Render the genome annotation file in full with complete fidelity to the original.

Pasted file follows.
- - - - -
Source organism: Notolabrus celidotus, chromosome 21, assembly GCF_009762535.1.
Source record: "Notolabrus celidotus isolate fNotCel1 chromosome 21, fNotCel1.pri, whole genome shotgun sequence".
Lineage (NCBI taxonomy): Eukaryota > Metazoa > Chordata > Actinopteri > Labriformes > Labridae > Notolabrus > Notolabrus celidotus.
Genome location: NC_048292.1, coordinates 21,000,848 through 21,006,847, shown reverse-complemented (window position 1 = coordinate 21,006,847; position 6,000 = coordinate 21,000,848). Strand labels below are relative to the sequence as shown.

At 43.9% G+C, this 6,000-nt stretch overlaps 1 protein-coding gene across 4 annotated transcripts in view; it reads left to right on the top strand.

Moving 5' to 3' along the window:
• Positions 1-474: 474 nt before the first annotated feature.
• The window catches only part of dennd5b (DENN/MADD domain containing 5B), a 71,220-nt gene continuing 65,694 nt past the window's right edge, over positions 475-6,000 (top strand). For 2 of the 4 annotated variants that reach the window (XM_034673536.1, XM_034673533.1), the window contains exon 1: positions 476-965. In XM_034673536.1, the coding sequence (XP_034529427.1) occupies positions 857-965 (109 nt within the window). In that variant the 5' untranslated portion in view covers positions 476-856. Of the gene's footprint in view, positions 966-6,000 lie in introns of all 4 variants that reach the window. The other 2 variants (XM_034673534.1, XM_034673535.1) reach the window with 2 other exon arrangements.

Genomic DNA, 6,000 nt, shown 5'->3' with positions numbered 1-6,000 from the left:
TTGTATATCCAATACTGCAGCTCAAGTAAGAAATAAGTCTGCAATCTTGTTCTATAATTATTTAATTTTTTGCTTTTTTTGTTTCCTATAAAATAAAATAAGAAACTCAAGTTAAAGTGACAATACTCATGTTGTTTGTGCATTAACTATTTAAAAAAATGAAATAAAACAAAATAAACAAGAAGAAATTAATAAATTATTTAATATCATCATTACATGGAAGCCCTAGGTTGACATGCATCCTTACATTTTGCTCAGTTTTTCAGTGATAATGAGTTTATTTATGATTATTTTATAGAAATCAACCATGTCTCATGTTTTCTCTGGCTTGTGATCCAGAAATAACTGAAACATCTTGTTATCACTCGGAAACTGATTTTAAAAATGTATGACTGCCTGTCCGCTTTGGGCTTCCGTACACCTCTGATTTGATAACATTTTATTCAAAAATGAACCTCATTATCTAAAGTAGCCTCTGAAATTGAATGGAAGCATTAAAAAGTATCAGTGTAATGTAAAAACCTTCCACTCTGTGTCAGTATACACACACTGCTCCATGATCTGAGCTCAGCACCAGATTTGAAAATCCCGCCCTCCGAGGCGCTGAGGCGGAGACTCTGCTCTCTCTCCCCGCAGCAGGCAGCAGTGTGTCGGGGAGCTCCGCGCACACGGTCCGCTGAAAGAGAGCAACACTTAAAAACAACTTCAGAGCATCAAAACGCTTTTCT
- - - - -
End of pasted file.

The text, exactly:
Source organism: Notolabrus celidotus, chromosome 21, assembly GCF_009762535.1.
Source record: "Notolabrus celidotus isolate fNotCel1 chromosome 21, fNotCel1.pri, whole genome shotgun sequence".
Lineage (NCBI taxonomy): Eukaryota > Metazoa > Chordata > Actinopteri > Labriformes > Labridae > Notolabrus > Notolabrus celidotus.
Genome location: NC_048292.1, coordinates 21,000,848 through 21,006,847, shown reverse-complemented (window position 1 = coordinate 21,006,847; position 6,000 = coordinate 21,000,848). Strand labels below are relative to the sequence as shown.

At 43.9% G+C, this 6,000-nt stretch overlaps 1 protein-coding gene across 4 annotated transcripts in view; it reads left to right on the top strand.

Moving 5' to 3' along the window:
• Positions 1-474: 474 nt before the first annotated feature.
• The window catches only part of dennd5b (DENN/MADD domain containing 5B), a 71,220-nt gene continuing 65,694 nt past the window's right edge, over positions 475-6,000 (top strand). For 2 of the 4 annotated variants that reach the window (XM_034673536.1, XM_034673533.1), the window contains exon 1: positions 476-965. In XM_034673536.1, the coding sequence (XP_034529427.1) occupies positions 857-965 (109 nt within the window). In that variant the 5' untranslated portion in view covers positions 476-856. Of the gene's footprint in view, positions 966-6,000 lie in introns of all 4 variants that reach the window. The other 2 variants (XM_034673534.1, XM_034673535.1) reach the window with 2 other exon arrangements.

Genomic DNA, 6,000 nt, shown 5'->3' with positions numbered 1-6,000 from the left:
TTGTATATCCAATACTGCAGCTCAAGTAAGAAATAAGTCTGCAATCTTGTTCTATAATTATTTAATTTTTTGCTTTTTTTGTTTCCTATAAAATAAAATAAGAAACTCAAGTTAAAGTGACAATACTCATGTTGTTTGTGCATTAACTATTTAAAAAAATGAAATAAAACAAAATAAACAAGAAGAAATTAATAAATTATTTAATATCATCATTACATGGAAGCCCTAGGTTGACATGCATCCTTACATTTTGCTCAGTTTTTCAGTGATAATGAGTTTATTTATGATTATTTTATAGAAATCAACCATGTCTCATGTTTTCTCTGGCTTGTGATCCAGAAATAACTGAAACATCTTGTTATCACTCGGAAACTGATTTTAAAAATGTATGACTGCCTGTCCGCTTTGGGCTTCCGTACACCTCTGATTTGATAACATTTTATTCAAAAATGAACCTCATTATCTAAAGTAGCCTCTGAAATTGAATGGAAGCATTAAAAAGTATCAGTGTAATGTAAAAACCTTCCACTCTGTGTCAGTATACACACACTGCTCCATGATCTGAGCTCAGCACCAGATTTGAAAATCCCGCCCTCCGAGGCGCTGAGGCGGAGACTCTGCTCTCTCTCCCCGCAGCAGGCAGCAGTGTGTCGGGGAGCTCCGCGCACACGGTCCGCTGAAAGAGAGCAACACTTAAAAACAACTTCAGAGCATCAAAACGCTTTTCT